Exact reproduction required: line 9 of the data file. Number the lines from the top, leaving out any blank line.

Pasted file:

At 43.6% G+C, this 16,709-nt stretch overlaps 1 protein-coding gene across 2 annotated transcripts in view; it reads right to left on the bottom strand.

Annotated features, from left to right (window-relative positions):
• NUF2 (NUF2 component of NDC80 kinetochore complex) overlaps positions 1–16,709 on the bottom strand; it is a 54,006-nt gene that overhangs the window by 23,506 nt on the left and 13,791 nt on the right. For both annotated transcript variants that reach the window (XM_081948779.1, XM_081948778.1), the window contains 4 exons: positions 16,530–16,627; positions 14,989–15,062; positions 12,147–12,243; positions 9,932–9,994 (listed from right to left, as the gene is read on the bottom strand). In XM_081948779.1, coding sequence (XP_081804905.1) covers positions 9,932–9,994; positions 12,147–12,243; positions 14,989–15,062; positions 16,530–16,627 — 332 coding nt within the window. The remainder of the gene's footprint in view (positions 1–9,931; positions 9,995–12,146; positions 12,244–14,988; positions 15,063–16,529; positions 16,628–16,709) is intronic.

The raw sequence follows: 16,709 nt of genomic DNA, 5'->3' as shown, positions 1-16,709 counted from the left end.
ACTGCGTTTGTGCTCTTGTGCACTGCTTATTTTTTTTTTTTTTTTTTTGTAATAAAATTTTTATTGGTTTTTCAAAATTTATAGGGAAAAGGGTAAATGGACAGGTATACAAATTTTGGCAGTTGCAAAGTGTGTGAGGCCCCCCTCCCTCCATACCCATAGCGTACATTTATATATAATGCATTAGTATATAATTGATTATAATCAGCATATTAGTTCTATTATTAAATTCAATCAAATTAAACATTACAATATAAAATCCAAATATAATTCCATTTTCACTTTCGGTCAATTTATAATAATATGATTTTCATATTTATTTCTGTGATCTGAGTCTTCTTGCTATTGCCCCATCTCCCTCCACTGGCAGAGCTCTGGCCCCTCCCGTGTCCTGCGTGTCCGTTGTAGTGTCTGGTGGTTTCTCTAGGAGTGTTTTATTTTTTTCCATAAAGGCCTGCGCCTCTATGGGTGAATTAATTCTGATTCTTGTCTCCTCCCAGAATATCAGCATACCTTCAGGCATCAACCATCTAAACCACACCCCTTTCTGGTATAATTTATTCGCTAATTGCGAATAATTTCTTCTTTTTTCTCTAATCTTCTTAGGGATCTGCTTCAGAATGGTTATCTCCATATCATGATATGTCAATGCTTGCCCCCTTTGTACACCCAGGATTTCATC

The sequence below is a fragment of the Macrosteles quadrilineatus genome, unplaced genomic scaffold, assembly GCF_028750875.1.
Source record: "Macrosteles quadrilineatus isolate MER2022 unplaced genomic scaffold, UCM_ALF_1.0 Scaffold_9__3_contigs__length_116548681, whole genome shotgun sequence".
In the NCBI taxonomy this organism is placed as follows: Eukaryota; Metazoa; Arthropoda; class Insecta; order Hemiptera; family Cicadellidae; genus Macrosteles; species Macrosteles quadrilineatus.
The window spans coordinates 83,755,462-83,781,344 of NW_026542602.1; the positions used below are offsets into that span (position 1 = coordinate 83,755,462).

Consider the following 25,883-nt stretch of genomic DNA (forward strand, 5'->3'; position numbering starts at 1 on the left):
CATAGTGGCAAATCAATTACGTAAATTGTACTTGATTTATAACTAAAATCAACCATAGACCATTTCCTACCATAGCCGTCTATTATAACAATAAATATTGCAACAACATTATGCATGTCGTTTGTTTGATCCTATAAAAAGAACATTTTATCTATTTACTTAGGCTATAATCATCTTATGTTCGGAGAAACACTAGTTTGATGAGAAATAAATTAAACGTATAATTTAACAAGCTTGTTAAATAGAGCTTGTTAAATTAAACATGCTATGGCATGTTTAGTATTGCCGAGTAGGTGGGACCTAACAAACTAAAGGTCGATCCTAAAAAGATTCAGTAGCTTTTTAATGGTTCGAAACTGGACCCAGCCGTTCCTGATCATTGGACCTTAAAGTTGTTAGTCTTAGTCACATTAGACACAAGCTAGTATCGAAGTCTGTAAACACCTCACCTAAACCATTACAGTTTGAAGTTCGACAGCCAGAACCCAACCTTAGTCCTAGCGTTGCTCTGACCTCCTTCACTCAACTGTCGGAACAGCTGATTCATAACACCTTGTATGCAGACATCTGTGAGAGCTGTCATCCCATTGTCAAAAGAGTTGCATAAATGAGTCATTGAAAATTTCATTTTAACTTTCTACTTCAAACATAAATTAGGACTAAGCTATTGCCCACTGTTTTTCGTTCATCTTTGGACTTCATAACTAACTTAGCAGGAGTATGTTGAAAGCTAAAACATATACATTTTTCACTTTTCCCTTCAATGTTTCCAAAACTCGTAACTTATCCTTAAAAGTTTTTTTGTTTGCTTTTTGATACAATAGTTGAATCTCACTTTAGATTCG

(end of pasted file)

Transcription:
The window spans coordinates 83,755,462-83,781,344 of NW_026542602.1; the positions used below are offsets into that span (position 1 = coordinate 83,755,462).